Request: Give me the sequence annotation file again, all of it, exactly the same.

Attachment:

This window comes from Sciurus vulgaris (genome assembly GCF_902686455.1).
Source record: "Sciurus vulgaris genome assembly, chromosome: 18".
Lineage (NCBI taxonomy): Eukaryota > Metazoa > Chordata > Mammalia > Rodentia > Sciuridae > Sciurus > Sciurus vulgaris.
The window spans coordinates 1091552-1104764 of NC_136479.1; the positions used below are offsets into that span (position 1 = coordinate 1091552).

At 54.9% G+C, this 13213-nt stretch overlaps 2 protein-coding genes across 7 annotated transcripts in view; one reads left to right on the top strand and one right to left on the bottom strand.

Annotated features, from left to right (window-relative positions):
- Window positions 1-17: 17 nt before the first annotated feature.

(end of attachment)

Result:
This window comes from Sciurus vulgaris (genome assembly GCF_902686455.1).
Source record: "Sciurus vulgaris genome assembly, chromosome: 18".
Lineage (NCBI taxonomy): Eukaryota > Metazoa > Chordata > Mammalia > Rodentia > Sciuridae > Sciurus > Sciurus vulgaris.
The window spans coordinates 1091552-1104764 of NC_136479.1; the positions used below are offsets into that span (position 1 = coordinate 1091552).

At 54.9% G+C, this 13213-nt stretch overlaps 2 protein-coding genes across 7 annotated transcripts in view; one reads left to right on the top strand and one right to left on the bottom strand.

Annotated features, from left to right (window-relative positions):
- Window positions 1-17: 17 nt before the first annotated feature.